From health_insurance_intro.asp

When preparing for surgery, nerves are likely already high.  A health insurance denial only adds to the problem.  Many people don’t learn until after their procedure that their procedure will not be covered by their medical insurance.  In some situations – emergencies for example – it’s unavoidable.  But when you have an opportunity to schedule a surgery in advance, it is best to ensure that your insurance company plans to cover the procedure as expected.  Take the initiative to make a phone call and seek to speak with a supervisor.  If you can find out that the insurance company will cover the procedure, ask for an email address so you can follow up with a confirmation email.  Of course, it won’t always be so simple.

If you are told that the procedure isn’t covered – or if you know it falls outside of your insurance coverage (whether as a result of the procedure itself not being covered or if your preferred surgeon is out-of-network) – you may have a new part-time job on your hands.  But if you are prepared to fight and you are persistent, you have a reasonable chance of getting your procedure covered.

When told that your procedure is not covered, begin by finding out exactly what procedure the insurance company is representing they do not cover.  Asking simple questions from the start may bring to your attention that an easily rectifiable mistake was made.  It’s possible, for example, that the doctor’s office entered the wrong CPT code.  A CPT code is a number maintained by the American Medical Association that is assigned to each task and service a medical practitioner provides to a patient.  Each surgical procedure has a unique CPT code and if the code was entered improperly, the insurance company may believe you are preparing for a surgery that isn’t necessary.

Get documentation.  If a claim is denied, whether before or after the surgical procedure, request the denial letter so you can respond directly to the reasoning offered for the denial when you appeal the decision.  You will also want your insurance plan’s benefits and policies.  These are often available online.  This will assist in your determination regarding what procedures may not be considered medically necessary or scientifically sound and why.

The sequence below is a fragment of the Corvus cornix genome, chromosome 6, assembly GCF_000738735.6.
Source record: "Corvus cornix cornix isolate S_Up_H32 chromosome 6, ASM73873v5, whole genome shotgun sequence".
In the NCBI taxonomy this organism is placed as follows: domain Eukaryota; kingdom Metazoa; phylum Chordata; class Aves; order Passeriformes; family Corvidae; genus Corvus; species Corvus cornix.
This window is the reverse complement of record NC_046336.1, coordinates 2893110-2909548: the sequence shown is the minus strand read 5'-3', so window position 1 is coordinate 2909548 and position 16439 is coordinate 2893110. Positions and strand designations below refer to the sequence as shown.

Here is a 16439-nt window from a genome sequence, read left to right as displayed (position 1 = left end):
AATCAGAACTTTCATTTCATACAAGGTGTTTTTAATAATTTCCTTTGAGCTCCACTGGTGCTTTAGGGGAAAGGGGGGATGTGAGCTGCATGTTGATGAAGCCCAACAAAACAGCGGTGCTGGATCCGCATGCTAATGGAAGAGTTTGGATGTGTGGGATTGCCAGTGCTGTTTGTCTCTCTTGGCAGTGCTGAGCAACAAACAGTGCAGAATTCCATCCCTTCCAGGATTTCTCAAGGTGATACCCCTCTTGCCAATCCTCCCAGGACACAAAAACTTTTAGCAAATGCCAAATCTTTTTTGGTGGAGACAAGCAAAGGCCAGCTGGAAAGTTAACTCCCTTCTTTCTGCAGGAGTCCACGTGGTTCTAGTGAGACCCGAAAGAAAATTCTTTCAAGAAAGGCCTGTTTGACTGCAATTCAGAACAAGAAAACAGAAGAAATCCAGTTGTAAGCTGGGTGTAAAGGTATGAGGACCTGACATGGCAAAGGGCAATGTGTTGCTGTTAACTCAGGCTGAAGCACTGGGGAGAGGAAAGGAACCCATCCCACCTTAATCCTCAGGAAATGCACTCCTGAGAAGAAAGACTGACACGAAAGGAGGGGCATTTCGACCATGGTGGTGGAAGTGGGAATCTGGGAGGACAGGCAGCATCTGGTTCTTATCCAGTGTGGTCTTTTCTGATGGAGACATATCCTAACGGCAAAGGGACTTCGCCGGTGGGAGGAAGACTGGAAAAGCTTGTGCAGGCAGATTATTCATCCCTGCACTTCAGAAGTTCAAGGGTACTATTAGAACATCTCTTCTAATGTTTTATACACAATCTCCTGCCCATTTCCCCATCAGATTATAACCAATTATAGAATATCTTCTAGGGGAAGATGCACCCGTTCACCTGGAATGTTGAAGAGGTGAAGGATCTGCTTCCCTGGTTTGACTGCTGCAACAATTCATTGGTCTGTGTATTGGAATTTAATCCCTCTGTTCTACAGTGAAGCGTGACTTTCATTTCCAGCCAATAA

Perform research.  With denial letter in hand, perform the research necessary to rebut the claims of the insurance company.  One of the first situations I dealt with out of law school was helping to ensure coverage of a surgical procedure.  Rather than performing legal research, I was researching a specific medical procedure and even specific surgeons so I could refute the claims involved in the denial letter.  The denial letter stated that the insurance company’s clinical staff determined that they had specialists able to provide the same surgery within the insured’s geographic area.  The situation called for research focusing on demonstrating that the surgeon outside of the geographic area was an expert in the field and that the surgeons within the area had very little experience performing the surgery.  Additionally, the out-of-network surgeon performed a slightly different surgery that the insurance company would argue was not scientifically proven.  There were a number of peer-reviewed publications which demonstrated plenty of data and science that backed up the value and superiority of the surgical procedure.  Helpful sites for such research include and Google Scholar.

Use facts.  Consider any special circumstances and individual characteristics.  Your individual circumstances, which may be demonstrated in part by your medical records, may bolster your case.  Demonstrate that the surgery may be superior to another option for a number of reasons.  For example, perhaps one surgical method is likely to cause less bleeding.  If you are anemic, excess blood loss may be an issue that medical professionals would recommend that you avoid.  Using your facts and circumstances in conjunction with your research will help present an overall picture more likely to persuade the insurance company.

Seek help from your doctor.  Your appeal may be bolstered further by a letter submitted from your surgeon explaining why the surgery is a necessity.

Even if your appeal is denied – and even once you have exhausted all appeals allowed by the insurance company – nearly every state allows patients to have their appeals considered by an independent external medical review board.

Finally, you may consider engaging an attorney.  In a 2007 article, the writer explained that it was the threat of a lawsuit that ultimately seemed to help the insurance company make up its mind to cover $200,000 of disputed medical costs.

Other considerations include seeking an expedited appeals process when the appeal is occurring prior to an already scheduled procedure.  The insurance company should provide details regarding how to appeal and when an appeal may be expedited.  Additionally, keep records throughout.  Any time you make a phone call, record who you spoke with and what you spoke about.  You never know if the person on the other end is properly entering notes into the system to create a history of your process.

Given a bit of persistence, you may be able to successfully appeal your insurance carrier’s decision.